IRI Climate Digest
February Global Climate Summary
In February, the sun is retreating from its southernmost excursion (23 degrees south) on its approach toward the equator in mid-March (the equinox). It is the end of summer in the Southern Hemisphere, and the monsoon systems typically achieve their maximum intensity in Africa, Australia, Indonesia, and South America. Winter in the Northern Hemisphere generally peaks, with the north-south temperature differences beginning to drive the mid-latitude jet stream northward.
Monthly Mean Temperature (1961-1990), data from the Climate Research
Unit, University of East Anglia
Monthly Mean Precipitation (1961-1990), data from the Climate Research
Unit, University of East Anglia
Surface temperatures during February were in stark contrast to those observed during January in many regions of the world. Conditions were 1-5°C below normal across much of Europe and central Asia. These same locations experienced temperatures that were up to 5°C above normal just one month earlier. The northern fringes of Europe and Asia, however, maintained their above-normal conditions with monthly temperature averages that were 1-3°C above normal.
Warmer-than-average conditions returned to much of Africa during February. Temperatures across Southern Africa were approximately 1°C higher than climatology while those in the central Sahel, including portions of Niger, Nigeria, and Chad, were more than 3°C above normal.
Most of North America experienced warmer-than-average conditions as well; temperature departures up to 4°C were observed in the central United States, Alaska, and western and eastern Canada.
Australia and South America were among the few places that exhibited similar temperature conditions during February as those that were observed in January. Temperatures were up to 2°C above normal in most of Brazil, southern South America and northwestern Australia. The notable exception was in southeastern Australia, where record low temperatures in Victoria were blamed for a large number of livestock losses.
Temperature Difference from the 1961-1990 mean, with data
from NCEP Climate Prediction Center, CAMS.
The above-normal precipitation observed in the central Pacific in February reflects an eastward shift in the South Pacific Convergence Zone (SPCZ) from its climatological position. With the exception of isolated pockets of unusually heavy rainfall, most of the Indonesian archipelago, the island groups of New Caledonia, Vanuatu, and Fiji, northern Australia, and the Philippines experienced below-normal precipitation. A low pressure system brought above-normal rainfall to the state of Victoria in southeastern Australia.
Although some provinces in eastern China, including Zhejiang, Fujian, Jiangxi, and Hubei, received above-normal precipitation in February, dry conditions persisted further south in Guangdong, Guangxi, and Hainan provinces, and in much of southeast Asia.
With the end of the rainy season approaching, much of southern Africa received below-normal precipitation in February; some sections of southern Africa have seen persistently dry conditions during the course of the season.
Much of Europe received multiple doses of heavy winter precipitation in February which was responsible for disruptions to air and ground transportation; however, drought conditions persisted in Portugal and Spain.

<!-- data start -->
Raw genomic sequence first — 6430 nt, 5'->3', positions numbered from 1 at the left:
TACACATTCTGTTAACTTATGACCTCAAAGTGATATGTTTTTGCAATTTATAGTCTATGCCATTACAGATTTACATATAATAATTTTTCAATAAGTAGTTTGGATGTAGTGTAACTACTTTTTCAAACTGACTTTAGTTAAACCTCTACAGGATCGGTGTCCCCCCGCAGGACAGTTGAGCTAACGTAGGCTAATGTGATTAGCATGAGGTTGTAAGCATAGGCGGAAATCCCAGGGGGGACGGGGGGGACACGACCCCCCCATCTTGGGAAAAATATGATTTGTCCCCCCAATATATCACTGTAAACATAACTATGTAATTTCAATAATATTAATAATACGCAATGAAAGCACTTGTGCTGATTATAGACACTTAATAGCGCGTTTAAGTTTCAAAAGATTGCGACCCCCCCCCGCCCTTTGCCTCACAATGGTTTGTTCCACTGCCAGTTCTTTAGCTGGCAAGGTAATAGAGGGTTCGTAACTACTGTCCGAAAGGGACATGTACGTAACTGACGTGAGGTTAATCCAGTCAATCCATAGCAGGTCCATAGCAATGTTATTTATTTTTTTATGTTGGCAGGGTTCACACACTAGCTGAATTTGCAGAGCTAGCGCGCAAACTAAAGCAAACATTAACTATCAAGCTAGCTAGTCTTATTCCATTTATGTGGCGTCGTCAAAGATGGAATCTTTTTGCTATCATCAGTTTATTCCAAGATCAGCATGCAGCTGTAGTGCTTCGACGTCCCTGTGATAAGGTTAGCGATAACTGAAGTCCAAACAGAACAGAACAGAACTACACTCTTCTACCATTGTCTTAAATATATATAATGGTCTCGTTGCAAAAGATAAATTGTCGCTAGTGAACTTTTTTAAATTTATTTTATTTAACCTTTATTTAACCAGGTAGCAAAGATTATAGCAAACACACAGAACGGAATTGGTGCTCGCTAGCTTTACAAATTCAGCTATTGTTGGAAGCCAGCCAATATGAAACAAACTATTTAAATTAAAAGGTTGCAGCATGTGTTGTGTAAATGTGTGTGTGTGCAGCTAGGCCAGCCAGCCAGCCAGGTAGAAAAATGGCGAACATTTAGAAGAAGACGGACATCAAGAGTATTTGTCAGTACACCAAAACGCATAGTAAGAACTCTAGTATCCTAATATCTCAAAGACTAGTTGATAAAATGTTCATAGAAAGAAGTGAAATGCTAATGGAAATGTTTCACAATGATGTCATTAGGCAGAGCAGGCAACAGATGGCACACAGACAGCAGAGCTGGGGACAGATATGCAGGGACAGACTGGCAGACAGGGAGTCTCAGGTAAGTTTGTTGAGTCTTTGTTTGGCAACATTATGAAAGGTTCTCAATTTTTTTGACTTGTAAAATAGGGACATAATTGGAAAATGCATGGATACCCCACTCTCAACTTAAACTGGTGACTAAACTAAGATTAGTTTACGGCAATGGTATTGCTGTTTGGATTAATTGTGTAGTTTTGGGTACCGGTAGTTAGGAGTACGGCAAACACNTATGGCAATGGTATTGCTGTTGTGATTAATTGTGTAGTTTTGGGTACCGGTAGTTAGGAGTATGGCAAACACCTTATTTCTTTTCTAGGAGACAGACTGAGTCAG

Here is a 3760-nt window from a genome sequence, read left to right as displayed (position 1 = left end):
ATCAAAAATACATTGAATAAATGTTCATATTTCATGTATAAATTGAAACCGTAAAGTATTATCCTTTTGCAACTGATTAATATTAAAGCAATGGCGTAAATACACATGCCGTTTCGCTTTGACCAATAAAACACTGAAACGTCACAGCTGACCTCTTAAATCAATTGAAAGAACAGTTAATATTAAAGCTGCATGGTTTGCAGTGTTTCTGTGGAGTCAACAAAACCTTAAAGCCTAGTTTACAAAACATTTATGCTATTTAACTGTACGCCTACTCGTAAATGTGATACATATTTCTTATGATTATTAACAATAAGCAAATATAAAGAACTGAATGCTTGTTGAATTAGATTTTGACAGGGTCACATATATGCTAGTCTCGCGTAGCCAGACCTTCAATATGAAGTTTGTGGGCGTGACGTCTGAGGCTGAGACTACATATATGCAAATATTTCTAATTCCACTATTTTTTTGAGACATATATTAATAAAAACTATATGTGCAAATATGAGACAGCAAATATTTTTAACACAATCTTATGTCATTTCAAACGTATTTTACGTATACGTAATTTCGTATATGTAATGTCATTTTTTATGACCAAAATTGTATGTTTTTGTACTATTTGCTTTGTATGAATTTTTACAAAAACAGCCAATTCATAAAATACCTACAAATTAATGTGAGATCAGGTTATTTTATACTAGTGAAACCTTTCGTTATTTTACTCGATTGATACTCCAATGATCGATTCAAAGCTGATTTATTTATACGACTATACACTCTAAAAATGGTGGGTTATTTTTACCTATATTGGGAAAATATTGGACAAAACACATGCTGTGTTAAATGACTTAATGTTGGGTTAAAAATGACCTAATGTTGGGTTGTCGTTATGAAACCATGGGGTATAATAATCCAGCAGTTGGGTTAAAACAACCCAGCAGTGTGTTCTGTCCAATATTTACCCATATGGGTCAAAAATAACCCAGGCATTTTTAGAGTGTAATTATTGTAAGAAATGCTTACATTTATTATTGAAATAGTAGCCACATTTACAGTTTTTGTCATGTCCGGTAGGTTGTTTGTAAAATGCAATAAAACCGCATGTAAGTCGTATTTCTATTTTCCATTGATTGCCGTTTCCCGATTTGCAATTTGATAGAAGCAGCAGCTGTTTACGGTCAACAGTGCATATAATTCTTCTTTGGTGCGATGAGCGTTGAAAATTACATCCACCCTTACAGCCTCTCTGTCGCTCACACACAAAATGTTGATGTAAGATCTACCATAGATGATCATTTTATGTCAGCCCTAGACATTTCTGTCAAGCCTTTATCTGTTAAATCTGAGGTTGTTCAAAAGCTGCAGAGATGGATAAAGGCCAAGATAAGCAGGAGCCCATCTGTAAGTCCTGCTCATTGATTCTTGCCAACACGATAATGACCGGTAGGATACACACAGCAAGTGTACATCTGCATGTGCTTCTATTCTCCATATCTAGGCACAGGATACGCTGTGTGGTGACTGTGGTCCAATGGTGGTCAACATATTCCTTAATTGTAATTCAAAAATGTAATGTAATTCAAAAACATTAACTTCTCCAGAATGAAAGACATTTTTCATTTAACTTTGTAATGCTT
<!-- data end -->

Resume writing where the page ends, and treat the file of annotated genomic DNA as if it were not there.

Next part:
In the Americas, the above-normal precipitation that began in December continued in the southwestern U.S. during February, while drought conditions persisted in the Pacific Northwest. Much of Central America and the Caribbean continued to experience precipitation deficits. Sections of northern South America, including Venezuela and Colombia received above-normal precipitation which prompted flooding and landslides. Much of Paraguay and Uruguay, and sections of eastern Argentina experienced poor precipitation in February.
Precipitation Difference from 1979-1995 mean, with data
from NCEP Climate Prediction Center, CAMS-OPI.
Sea surface temperatures in the eastern equatorial Pacific significantly decreased with respect to the climatological normal in February and temperatures in the east-central equatorial Pacific returned to near-normal conditions. Temperatures further west generally remained above normal. See the ENSO Quick Look and the IRI ENSO Update for more information. SSTs increased strongly in the eastern tropical Indian Ocean in February, bringing anomalies above +1°C. Sea surface temperatures were above normal throughout most of the tropical Atlantic Ocean in February, particularly off the northeastern coast of South America, where +1°C anomalies represent very significant departures from normal. SSTs remained well below normal in the Intra-American Seas, and continued to cool in the South Atlantic near 30°S in February.
In the extratropics, conditions in the South Pacific near 30°S and between 170°W and 120°W cooled with respect to climatology, while ocean temperatures around New Zealand increased to at least 0.5°C above normal. Warmer-than-normal conditions persisted around the coastline of southern Africa. Although there was some cooling in the waters around the Japanese Islands, ocean surface temperatures in the North Pacific changed little with respect to normal between January and February -- positive anomalies persisted in the eastern parts of the basin. With the exception of the waters just off the eastern coast of the U.S., warmer-than-normal conditions also persisted in much of the North Atlantic basin.
Monthly Sea Surface Temperature Difference from the 1971-2000 mean,
with data from the Environmental Modeling Center, NCEP/NOAA.